Jeanette Clare Chippington, MBE (née Esling, born 21 April 1970) is a British Paralympic swimmer and paracanoeist. Chippington has represented Great Britain at five consecutive Summer Paralympics, 1988 Seoul, 1992 Barcelona, 1996 Atlanta, Sydney 2000 and Athens 2004. Competing as a S6 classification swimmer she favoured mainly 50 m and 100m freestyle competitions. After retiring from swimming Chippington returned to disability sport, becoming a world class paracanoeist, winning medals at the ICG World Championships in 2013 and 2015.
Chippington was born Jeanette Clare Esling in 1970 in Taplow, England. In 1982 she contracted a virus which resulted in damage to her spinal cord which in turn left her paralysed in both legs. She married in 1998, flying from her honeymoon to compete in the IPC Swimming World Championships in New Zealand. She has two children and also works as a swimming instructor and coach.
Chippington started swimming on the recommendation of her physiotherapist after her illness. She entered her first major competition in 1985 and despite originally participating in all four major competitive strokes, she settled as a 50m and 100m freestyle specialist. In 1988 she made the Great Britain team for the Summer Paralympics in Seoul entering the women's 100m backstroke and freestyle L4 events. There she finished in second place in the 100m freestyle to win her first Paralympic medal. Chippington represented Great Britain four years later at the 1992 Summer Paralympics in Barcelona. There she entered six events, taking a medal in one, a bronze in the women's Women's 4x50 m Medley S1-6, alongside team mates Tara Flood, Margaret McEleny and Jane Stidever.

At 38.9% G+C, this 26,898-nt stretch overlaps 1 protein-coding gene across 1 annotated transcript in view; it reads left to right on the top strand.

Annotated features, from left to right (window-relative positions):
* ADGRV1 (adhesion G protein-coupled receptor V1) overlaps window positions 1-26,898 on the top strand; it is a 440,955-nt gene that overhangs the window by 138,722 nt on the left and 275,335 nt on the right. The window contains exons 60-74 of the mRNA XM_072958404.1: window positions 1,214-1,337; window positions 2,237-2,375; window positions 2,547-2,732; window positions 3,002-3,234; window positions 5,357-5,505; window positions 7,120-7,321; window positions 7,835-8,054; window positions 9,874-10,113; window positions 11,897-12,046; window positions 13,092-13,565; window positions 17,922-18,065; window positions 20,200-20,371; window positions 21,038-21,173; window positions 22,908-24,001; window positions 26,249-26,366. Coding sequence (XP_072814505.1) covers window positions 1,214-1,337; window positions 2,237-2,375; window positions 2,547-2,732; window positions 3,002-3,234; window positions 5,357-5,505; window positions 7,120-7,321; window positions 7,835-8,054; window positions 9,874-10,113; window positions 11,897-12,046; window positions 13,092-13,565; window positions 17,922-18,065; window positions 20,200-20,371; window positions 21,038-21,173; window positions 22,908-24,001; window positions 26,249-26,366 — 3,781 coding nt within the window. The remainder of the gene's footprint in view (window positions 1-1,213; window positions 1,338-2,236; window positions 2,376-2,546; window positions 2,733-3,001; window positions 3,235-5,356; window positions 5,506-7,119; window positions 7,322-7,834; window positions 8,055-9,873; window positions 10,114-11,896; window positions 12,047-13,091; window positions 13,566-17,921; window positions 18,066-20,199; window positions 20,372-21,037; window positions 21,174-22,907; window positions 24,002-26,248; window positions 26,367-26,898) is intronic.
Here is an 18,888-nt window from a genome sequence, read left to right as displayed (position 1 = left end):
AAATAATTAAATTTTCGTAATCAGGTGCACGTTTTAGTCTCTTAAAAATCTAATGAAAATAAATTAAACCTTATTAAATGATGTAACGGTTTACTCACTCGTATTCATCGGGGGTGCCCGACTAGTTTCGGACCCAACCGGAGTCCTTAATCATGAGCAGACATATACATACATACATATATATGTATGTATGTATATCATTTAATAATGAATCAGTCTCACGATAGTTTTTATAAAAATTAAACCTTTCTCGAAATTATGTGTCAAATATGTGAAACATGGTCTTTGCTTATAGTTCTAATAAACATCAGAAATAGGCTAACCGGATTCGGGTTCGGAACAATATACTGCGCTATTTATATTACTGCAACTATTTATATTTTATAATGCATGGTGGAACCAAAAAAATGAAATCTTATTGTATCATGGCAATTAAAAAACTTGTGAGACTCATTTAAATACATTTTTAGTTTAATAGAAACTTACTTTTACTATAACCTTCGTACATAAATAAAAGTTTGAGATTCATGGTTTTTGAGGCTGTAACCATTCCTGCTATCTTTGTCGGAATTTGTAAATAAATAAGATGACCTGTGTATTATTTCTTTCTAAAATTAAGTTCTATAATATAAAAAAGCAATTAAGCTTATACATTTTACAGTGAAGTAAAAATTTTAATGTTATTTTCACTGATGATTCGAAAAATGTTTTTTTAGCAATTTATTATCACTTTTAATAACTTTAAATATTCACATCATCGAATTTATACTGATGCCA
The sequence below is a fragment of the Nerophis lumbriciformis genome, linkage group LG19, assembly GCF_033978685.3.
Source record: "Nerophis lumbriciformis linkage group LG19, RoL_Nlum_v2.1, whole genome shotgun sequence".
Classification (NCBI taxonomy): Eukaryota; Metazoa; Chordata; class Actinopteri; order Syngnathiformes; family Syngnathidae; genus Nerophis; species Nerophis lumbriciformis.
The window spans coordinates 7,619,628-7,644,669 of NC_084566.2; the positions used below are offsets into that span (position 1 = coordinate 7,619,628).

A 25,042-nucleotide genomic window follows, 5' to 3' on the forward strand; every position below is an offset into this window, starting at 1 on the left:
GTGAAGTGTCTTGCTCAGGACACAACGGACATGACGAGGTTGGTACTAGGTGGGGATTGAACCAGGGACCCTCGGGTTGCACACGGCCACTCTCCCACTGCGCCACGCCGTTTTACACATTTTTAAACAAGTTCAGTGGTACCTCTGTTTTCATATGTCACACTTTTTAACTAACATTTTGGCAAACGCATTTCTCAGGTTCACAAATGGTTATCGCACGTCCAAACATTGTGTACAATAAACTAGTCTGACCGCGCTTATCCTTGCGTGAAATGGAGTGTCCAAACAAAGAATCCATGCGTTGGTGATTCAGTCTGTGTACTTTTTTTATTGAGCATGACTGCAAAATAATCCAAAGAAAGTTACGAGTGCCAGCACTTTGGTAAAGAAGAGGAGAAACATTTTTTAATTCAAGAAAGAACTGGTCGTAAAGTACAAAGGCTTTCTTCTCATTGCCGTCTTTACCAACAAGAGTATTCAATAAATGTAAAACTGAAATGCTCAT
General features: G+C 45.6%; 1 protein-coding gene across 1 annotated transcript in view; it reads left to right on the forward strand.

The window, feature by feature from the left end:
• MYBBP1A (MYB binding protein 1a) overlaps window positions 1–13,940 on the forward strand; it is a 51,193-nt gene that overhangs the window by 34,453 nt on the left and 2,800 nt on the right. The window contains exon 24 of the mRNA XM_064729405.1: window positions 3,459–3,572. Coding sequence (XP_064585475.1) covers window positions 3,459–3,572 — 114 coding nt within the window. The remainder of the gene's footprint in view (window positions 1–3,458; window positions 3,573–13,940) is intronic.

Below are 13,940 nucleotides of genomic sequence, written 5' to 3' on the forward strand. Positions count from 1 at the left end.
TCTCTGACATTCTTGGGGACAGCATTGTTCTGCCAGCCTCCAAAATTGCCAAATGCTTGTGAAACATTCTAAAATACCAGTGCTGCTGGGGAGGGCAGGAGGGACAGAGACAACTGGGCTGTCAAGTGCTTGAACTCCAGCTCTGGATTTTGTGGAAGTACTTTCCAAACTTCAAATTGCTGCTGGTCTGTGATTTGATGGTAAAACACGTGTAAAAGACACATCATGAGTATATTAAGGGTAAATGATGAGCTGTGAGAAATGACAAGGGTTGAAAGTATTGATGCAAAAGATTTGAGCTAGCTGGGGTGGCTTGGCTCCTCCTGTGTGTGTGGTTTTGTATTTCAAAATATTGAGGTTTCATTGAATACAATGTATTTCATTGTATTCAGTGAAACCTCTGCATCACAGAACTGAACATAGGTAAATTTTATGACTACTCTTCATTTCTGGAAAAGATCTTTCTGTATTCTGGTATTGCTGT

The 1996 Summer Paralympics were Chippington's most successful with a five medal haul. She won two gold medals, setting world records in both. In the Women's 4 x 100-metre medley relay she was reunited with McEleny and Stidver while new member Jennifer Booth was added to the last leg. The team finished in a time of 2:52.36 setting a new world record and taking gold. Her second gold medal was in the 100m freestyle S6. In the heats Jennifer Newstead of New Zealand finished as fastest qualifier in a world record time of 1:23.85, while Chippington qualified third. Despite the strong competition, Chippington won the final by swimming 1:23:63 beating Newstead's short lived record in the process. She completed the Atlanta games with a silver in the 50 m freestyle S6 and two bronze medals in the 200 m freestyle S6 and 4x50 m medley relay S1-6.
The 2000 Summer Paralympics in Sydney saw Chippington add another four Paralympic medals to her tally; a silver in the Women's 4 × 100 m medley relay 34 pts and three further bronze medals. Her final Paralympics as a swimmer was the 2004 Games in Athens. Despite believing she was not good enough to qualify for the Games, Chippington still left with another medal, a bronze in the 4x50m freestyle relay 20pts.
Chippington took up paracanoeing after being nagged by a friend to try out the sport. In 2013, she won three gold medals at the ICF Canoe Sprint World Championships in Duisburg, but later decided to focus on the KL1 200m event when it was announced that only Kayaks in her disability classification would be included in the 2016 Summer Paralympics in Rio. At the 2013 ICF Canoe Sprint World Championships held in Milan, Chippington won gold in the KL1 200m, giving her a qualifying place for the 2016 Games in Rio.
Chippington was appointed Member of the Order of the British Empire (MBE) in the 2017 New Year Honours for services to canoeing.